Miranda Technologies' attempt to purchase router manufacturer NVision failed last week when a group of private investors purchased the company from ADC.
ADC, which had acquired NVision in 2000, had a deal in principle with Miranda before the investors (who include members of the NVision management team) came in with their bid. The company will continue to operate from its 40,000-square-foot facility in Grass Valley, Calif., with its current management team and work force.
NVision founder and CEO Birney Dayton says he always has a plan B in place when going through such a process. Thus, plan B was enacted. "We became aware that the Miranda deal wasn't progressing and that we needed to do something else. So we put a deal together."
Both Dayton and NVision President Charles Meyer are among the private investors. "We own the facility and equipment free and clear," Dayton says, "and we have no debt and good funding, so we're very strong and stable going forward."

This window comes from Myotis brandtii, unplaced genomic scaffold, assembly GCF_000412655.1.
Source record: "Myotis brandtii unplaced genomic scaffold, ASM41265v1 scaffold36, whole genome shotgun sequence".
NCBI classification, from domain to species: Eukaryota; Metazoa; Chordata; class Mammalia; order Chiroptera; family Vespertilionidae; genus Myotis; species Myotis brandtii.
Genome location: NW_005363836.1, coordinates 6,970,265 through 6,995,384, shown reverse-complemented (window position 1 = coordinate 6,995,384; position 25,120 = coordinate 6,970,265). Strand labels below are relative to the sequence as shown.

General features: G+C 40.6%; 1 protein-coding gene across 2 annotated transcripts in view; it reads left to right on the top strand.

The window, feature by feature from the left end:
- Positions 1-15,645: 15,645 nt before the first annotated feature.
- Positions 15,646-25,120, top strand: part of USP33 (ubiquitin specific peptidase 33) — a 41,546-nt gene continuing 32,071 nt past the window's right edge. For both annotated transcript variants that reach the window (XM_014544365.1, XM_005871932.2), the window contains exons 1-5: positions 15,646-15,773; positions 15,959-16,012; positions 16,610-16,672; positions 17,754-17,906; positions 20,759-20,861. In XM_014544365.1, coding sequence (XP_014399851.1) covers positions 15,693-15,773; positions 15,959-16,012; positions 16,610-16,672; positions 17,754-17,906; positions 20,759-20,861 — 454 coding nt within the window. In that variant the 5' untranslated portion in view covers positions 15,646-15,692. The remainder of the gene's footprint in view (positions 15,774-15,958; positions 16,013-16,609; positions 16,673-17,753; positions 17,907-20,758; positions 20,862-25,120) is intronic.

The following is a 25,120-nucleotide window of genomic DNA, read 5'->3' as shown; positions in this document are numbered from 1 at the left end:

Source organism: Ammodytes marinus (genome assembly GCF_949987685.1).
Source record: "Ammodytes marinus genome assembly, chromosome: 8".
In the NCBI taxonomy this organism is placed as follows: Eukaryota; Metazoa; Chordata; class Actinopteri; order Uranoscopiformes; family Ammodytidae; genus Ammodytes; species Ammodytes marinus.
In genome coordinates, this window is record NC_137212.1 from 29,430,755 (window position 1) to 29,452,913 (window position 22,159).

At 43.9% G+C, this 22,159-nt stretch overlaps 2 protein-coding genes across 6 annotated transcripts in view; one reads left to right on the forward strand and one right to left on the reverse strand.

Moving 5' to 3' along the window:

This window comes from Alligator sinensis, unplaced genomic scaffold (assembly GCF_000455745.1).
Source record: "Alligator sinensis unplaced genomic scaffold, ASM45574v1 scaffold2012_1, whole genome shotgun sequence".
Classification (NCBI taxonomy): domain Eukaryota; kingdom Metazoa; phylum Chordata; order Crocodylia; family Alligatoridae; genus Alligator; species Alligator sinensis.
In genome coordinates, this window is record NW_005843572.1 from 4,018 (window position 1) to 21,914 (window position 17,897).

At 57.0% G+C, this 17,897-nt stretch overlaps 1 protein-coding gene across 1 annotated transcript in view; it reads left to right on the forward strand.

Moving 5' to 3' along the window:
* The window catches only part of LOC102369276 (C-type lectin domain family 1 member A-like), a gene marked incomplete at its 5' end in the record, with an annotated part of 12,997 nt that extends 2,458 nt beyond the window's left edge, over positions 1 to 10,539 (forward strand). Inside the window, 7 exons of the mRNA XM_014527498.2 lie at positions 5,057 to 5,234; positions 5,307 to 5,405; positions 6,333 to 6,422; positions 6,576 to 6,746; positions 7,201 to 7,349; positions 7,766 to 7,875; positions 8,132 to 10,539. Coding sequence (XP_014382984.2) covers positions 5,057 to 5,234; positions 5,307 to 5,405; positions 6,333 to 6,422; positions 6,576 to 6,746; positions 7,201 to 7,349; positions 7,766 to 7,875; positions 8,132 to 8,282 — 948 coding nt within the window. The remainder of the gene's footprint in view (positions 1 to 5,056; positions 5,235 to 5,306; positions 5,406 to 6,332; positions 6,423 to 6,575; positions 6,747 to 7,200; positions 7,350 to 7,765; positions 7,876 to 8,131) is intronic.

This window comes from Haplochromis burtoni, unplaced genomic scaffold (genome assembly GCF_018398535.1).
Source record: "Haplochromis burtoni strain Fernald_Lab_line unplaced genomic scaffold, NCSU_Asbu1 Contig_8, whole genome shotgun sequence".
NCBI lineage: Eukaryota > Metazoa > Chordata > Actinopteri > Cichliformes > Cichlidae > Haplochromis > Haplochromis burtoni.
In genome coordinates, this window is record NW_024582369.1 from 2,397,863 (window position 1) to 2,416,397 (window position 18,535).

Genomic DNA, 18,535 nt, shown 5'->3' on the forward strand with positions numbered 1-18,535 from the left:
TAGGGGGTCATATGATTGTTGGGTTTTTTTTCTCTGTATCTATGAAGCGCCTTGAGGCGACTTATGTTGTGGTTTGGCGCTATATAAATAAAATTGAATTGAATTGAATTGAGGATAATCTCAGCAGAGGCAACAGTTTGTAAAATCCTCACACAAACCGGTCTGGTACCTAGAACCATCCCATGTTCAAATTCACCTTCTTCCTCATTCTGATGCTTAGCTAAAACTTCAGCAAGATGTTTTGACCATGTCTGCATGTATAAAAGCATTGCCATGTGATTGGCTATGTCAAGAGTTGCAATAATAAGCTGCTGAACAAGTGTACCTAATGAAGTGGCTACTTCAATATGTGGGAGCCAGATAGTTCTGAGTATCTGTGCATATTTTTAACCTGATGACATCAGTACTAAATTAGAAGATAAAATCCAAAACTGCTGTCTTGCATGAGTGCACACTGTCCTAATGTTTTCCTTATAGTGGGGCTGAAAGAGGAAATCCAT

According to Miranda CEO Strath Goodship, the deal between Miranda and ADC was supposed to close in April, and the price and terms of sale were agreed on. It was then up to Miranda to raise the money for the purchase, but, says Goodship, other, related financing needed to be approved at the same time for the transaction to be completed. The investor team was "one of the bidders in there, and we didn't manage to close our financing so [NVision] went ahead and did something else. It's disappointing but perfectly understandable."
He also hopes to have talks with the management team at NVision about synergies. "The personal relationships were there, and it's a great fit, so if we can work together, we would put the energy into those efforts."
Dayton agrees. "Having an ongoing relationship with Miranda is something we have an expectation of," he says. "We don't have any reason to believe it wouldn't happen."